# Rem function in Octave showing wrong result

I am trying to write an if statement that checks if 2 numbers are divisible before running some commands. The problem is, the rem function is giving some wrong results for certain number (2 is definitely divisible by 0.5, 0.4, 0.2 and 0.1 but the function says otherwise). A reproduction of the error is posted below

t=2
h=1

while h>0
if rem(t,h)==0
disp ('divisible')
else
disp('non divisible')
endif
h-=0.1
endwhile


The result in the command indow is

>> t =  2
h =  1
divisible
h =  0.90000
non divisible
h =  0.80000
non divisible
h =  0.70000
non divisible
h =  0.60000
non divisible
h =  0.50000
non divisible
h =  0.40000
non divisible
h =  0.30000
non divisible
h =  0.20000
non divisible
h =  0.10000
non divisible
h =    1.3878e-16
divisible
h = -0.100000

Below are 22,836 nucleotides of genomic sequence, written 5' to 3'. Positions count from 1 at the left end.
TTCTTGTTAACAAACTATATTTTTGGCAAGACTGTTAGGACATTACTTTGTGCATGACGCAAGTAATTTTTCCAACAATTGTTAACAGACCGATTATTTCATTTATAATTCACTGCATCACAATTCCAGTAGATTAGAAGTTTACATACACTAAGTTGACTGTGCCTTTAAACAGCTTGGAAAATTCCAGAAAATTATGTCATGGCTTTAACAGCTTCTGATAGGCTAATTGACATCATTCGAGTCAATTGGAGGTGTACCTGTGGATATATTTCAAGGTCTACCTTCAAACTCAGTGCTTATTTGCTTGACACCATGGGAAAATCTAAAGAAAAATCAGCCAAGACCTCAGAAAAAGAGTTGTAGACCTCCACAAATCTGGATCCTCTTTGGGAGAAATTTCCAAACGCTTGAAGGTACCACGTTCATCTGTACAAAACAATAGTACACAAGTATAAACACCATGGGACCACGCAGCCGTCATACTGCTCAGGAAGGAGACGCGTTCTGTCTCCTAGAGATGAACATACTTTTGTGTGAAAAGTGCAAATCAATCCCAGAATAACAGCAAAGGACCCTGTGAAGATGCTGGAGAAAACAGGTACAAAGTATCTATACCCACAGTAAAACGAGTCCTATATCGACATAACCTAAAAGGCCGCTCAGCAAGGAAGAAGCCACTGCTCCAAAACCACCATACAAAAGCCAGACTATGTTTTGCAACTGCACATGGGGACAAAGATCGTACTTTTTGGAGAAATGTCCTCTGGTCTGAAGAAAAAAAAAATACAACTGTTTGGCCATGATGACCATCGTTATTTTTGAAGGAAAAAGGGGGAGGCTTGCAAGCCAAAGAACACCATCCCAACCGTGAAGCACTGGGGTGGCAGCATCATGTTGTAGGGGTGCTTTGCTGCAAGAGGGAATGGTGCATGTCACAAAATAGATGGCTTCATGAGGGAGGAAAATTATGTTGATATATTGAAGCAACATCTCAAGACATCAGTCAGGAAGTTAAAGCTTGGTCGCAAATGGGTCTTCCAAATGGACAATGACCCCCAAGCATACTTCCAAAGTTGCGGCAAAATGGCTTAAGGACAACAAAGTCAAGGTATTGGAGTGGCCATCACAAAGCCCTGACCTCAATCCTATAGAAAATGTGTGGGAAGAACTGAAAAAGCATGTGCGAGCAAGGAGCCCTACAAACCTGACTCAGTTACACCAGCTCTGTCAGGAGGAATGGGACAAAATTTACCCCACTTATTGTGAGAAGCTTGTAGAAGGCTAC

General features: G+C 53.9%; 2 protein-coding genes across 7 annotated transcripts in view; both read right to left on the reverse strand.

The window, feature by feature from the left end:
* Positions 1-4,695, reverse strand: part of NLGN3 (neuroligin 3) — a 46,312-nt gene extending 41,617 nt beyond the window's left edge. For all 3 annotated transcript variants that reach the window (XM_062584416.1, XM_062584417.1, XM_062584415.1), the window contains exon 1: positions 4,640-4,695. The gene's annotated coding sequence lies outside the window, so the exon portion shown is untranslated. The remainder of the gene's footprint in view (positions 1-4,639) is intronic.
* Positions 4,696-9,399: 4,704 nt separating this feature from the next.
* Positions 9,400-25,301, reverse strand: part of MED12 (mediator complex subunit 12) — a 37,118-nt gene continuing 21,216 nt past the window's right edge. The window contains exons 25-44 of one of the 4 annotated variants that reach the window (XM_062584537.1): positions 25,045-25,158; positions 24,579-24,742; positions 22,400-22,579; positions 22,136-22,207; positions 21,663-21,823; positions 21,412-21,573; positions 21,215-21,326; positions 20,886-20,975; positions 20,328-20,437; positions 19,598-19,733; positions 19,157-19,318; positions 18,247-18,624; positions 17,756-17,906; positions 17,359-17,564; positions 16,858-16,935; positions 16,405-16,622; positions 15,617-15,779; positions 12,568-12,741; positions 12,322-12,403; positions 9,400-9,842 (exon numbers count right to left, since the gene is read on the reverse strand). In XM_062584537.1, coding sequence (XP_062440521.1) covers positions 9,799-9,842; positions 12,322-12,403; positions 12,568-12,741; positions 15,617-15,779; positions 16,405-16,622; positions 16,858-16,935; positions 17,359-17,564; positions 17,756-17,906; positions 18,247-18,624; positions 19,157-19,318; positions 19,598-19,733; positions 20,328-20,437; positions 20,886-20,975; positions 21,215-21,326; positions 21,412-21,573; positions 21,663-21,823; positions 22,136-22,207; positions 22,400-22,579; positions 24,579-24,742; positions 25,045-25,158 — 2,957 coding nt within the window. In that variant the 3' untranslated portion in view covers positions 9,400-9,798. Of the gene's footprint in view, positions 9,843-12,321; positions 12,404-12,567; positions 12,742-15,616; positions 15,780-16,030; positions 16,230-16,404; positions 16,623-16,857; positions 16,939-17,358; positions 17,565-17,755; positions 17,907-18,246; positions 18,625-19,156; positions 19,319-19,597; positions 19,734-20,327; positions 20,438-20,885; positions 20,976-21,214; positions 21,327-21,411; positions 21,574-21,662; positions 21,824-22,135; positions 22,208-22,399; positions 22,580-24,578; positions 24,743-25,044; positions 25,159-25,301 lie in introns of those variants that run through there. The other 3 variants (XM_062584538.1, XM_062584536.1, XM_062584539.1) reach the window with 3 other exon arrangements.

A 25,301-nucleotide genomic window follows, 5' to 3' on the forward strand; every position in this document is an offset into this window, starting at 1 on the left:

Any solution is much appreciated

• Floating point. – A rural reader Apr 5 at 13:45

$$0.1$$ is not exactly representable in double precision arithmetic, and it will be rounded. The double precision representation of $$0.1$$ is
$$\verb|00111111 10111001 10011001 10011001 10011001 10011001 10011001 10011010|,$$
which is $$0.100000000000000005551115123126$$. As you can see, if you compute $$h$$ by subtracting "$$0.1$$" from it repeatedly, you actually do not get $$0.1$$, $$0.2$$, $$0.4$$ or $$0.5$$ exactly, just approximately. So it is not surprising that the rem function does not return divisible. If you try $$\verb|rem(2,0.5)|$$, you will see that it returns "divisible" as many powers of 2 are exactly representable in double precision.
• I don't like that solution very much though. Consider $\verb|rem(2,1-eps(1))=4.4409e-16|$ which could be considered to be below the tolerance but $0.9999999999999998$ does not divide $2$. Depending on the application, an error like this may be very harmful. – Abdullah Ali Sivas Apr 5 at 0:39